- Diabetes. More than 3.2 million people in the UK now have diabetes, according to 2014 figures. An eye test can tell whether you are at risk of diabetes based on the retinal vascular changes and blood vessel patterns in your eyes. If your optometrist sees evidence of this, they will advise you to go for a test.
- High blood pressure. Hypertension is an indicator of other conditions, such as heart disease. An optometrist will pick up on whether you need to have your blood pressure checked by looking at the veins and arteries located in the back of your eye.
- Skin cancer. Not many people know that you can get skin cancer inside your eyes. A speck or new dark spot in your eye is what you should watch out for. An optometrist will be able to provide more information on whether a spot is cause for concern and needs to be investigated further.
- Brain pressure. Being overweight doesn’t just show up in your waistline: carrying an unhealthy weight is also noticeable by the curving of the optic nerve, buckling under pressure, as it were. If the optic nerve is buckling, the optometrist will recommend tests to see if you have increased pressure in your brain, or “idiopathic intracranial hypertension”.
- Aneurysm. Optometrists may be one of the few people who can tell if you are at risk of an aneurysm. If you tell your eye doctor that you are experiencing blurred vision, headaches or pain in your eye, this can alert them to the fact that something more serious might be present. They will be able to investigate whether you have a swollen optic nerve, pressure in your eye or bleeding in the eye.
- Hypoglycaemia. If you get a tic in your eye, it might mean more than just something irritating your eyeball. Having blood sugar levels that are considerably lower than they should be can cause a twitch in the eye – and tip your optometrist off to the fact that you could have hypoglycaemia (an abnormally low level of glucose in your blood, which means your body doesn’t have enough energy to function properly, and could indicate diabetes).
- Mental health. Unexpectedly, mental health problems can also be detected in a routine eye exam. In recent years, eye specialists have used the same technology used to diagnose glaucoma to help diagnose mental health concerns such as schizophrenia by mapping eye movement patterns.
- Not enough Vitamin A. People who eat balanced diets are at little risk of a vitamin A deficiency, but if you are not getting enough fruit and vegetables in your diet, or a sufficiently varied selection of them, you might be lower than you should be in your vitamin A stores. An optometrist will be able to tell if you are lacking by the condition of the surface of your eye.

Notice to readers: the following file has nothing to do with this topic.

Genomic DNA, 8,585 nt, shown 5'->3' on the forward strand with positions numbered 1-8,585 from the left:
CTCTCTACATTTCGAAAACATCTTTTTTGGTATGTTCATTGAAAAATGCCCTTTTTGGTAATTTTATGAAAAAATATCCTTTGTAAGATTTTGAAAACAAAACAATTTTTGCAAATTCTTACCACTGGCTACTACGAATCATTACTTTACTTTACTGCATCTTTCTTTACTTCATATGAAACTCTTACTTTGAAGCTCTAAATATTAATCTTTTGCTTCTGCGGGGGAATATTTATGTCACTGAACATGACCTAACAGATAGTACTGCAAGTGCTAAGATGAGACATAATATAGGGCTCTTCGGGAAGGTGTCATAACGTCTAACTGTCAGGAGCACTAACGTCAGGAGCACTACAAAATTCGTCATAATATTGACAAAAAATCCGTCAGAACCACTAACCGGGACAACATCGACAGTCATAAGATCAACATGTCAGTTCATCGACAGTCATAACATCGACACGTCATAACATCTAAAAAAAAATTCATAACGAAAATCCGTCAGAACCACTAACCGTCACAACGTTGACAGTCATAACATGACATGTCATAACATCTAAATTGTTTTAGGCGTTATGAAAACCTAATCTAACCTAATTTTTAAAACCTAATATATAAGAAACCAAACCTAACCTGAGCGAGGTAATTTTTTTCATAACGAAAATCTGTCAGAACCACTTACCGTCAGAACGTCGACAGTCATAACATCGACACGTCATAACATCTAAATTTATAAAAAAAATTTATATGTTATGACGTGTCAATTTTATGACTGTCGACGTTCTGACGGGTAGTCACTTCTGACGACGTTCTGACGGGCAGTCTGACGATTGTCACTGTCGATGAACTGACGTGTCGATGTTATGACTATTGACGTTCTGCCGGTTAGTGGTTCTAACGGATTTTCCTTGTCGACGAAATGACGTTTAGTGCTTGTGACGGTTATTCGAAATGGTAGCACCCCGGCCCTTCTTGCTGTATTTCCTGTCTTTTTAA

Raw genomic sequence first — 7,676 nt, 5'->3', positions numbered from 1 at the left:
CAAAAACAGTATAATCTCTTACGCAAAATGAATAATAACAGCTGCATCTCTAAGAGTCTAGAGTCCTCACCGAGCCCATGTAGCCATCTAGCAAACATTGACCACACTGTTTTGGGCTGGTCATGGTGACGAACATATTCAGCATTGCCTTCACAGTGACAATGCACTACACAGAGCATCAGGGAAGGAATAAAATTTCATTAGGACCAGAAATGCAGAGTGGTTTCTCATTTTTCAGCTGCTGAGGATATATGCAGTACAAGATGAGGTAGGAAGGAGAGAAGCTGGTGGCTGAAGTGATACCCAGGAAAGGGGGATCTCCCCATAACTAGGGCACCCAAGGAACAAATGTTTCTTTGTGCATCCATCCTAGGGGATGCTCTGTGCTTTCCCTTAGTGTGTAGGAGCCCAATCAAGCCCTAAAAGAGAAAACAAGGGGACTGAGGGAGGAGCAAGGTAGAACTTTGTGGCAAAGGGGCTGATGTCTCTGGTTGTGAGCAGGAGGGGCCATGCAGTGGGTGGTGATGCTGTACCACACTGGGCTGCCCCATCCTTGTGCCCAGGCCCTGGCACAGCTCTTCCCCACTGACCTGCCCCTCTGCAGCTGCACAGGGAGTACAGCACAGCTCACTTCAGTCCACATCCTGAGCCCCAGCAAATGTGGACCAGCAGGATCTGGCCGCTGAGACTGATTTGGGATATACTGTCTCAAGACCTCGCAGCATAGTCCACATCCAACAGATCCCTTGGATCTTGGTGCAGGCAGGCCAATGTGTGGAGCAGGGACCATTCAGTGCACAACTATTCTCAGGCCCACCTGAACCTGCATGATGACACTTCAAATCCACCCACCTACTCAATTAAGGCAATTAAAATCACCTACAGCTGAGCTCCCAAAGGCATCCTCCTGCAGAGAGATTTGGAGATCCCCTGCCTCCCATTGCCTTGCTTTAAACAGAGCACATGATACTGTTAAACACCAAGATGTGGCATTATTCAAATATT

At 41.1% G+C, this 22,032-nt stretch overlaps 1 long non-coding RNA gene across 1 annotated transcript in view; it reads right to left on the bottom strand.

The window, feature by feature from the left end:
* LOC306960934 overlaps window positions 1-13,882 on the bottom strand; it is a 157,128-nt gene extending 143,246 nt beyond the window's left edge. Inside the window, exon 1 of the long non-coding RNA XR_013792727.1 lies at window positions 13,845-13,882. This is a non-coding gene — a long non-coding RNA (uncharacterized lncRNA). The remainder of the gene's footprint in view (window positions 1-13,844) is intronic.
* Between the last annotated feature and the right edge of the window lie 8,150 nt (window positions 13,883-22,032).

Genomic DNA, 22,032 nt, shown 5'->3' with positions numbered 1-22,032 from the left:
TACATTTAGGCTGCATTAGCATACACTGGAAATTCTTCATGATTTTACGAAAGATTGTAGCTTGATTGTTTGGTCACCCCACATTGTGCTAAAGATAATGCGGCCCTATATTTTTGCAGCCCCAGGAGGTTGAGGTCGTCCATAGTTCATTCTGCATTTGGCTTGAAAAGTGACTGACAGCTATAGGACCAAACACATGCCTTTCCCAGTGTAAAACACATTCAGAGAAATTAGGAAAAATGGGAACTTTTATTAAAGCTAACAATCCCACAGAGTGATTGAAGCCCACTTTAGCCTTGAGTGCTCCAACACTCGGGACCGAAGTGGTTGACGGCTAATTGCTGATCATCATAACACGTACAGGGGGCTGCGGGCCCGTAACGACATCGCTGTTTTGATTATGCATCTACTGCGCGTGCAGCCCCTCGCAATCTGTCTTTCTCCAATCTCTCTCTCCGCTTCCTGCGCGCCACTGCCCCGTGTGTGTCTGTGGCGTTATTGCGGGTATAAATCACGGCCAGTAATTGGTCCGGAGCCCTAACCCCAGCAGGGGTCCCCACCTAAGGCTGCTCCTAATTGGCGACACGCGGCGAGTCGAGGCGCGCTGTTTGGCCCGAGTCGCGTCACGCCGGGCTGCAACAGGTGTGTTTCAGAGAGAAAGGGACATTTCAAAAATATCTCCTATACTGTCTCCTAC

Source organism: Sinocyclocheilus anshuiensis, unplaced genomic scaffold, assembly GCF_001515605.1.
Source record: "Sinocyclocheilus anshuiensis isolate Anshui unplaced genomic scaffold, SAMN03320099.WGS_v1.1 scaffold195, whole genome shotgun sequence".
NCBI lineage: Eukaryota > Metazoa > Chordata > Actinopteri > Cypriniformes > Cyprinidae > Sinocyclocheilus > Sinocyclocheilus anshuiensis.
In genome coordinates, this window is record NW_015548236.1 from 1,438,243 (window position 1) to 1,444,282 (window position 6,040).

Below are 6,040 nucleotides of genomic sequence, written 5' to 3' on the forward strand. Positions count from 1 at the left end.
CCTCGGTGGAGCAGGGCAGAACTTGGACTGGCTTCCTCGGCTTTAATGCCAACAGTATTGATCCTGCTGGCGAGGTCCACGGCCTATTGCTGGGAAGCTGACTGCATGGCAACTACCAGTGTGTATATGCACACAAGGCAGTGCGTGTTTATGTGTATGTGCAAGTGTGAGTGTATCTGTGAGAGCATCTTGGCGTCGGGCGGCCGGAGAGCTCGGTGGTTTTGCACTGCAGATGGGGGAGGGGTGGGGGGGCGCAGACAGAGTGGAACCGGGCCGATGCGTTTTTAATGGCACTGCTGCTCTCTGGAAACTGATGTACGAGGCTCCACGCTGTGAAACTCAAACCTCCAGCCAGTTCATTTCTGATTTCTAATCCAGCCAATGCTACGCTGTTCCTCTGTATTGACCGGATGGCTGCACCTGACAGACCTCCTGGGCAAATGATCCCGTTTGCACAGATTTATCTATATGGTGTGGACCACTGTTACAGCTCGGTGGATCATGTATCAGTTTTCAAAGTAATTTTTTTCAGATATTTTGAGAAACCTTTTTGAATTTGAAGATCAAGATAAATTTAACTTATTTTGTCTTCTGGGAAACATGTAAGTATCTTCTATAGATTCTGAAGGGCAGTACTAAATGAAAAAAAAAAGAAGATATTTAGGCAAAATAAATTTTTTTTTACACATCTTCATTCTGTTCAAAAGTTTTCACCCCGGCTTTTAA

- Cholesterol. Since heart disease affects both men and women but is known to be a silent killer, it is useful to know that an optometrist is able to detect cholesterol at its earlier stages. The giveaway is the fatty deposits that can be yellow in appearance and form on the eyelids. They don’t cause discomfort but they are a sign of things not being optimal in your heart’s health.
- Cancer. Metastatic cancers often present themselves in the eyes before any other symptoms show up. For women, breast cancer can be detected, and for men, lung cancer. Neither cancer impairs vision but the eyes can show a yellowish tinge, which alerts the optometrist to the possibility of cancer.
A top priority for many parents is ensuring that their children get the necessary vitamins and nutrients to lead a healthy and active life. However, picky eating habits, lack of resources and busy lifestyles can result in many children not getting the proper nutrients they need to thrive.
Here is a list of the top four vitamins that every child needs:
Vitamin C is best known for its role in preventing viral infections. For kids heading back to school, this immune system booster is crucial in the fall and winter months and is a great way to treat and prevent the common cold that will likely be going around their classroom.
A potassium-rich diet helps ensure normal heart and muscle function, maintains fluid balance, and participates in energy production. Diets that include foods with high levels of potassium such as bananas, sweet potatoes and avocados, can also help to prevent high blood pressure in adults.
For kids who will be spending all day in a classroom, vitamin D - the sunshine vitamin - might not be as accessible as it was in the summer. Vitamin D has been long recognized as a bone building ally to assist in the absorption of dietary calcium and phosphorus. Getting enough vitamin D as a child sets a crucial foundation for strong bone health as we age.
Unless your child is eating two or more servings a week of fatty fish (salmon, sardines, tuna), they are likely lacking the essential fatty acids, EPA and DHA, that are critical for development and healthy function of the eyes, brain and nervous system. Try a supplement that is specially formulated for children, like Jamieson's Omega-3 Kids Gummies for a tasty way for children to receive the essential fatty acids necessary for healthy growth.
Though Canadians have access to the foods with these essential vitamins, not all kids around the world have that luxury. Jamieson Vitamins has partnered with Vitamin Angels, a non-profit organization helping at-risk populations gain access to life changing vitamins and minerals. The company's Share the Health campaign will provide 500,000 children worldwide with supplements of vitamin A, a nutrient crucial for healthy childhood development. More information is available at www.jamiesonvitamins.com.
With over 30 years experience licensed optician Joe Bushara and his highly experienced team, bring you the latest trends in frames and technologies in lenses from around the world.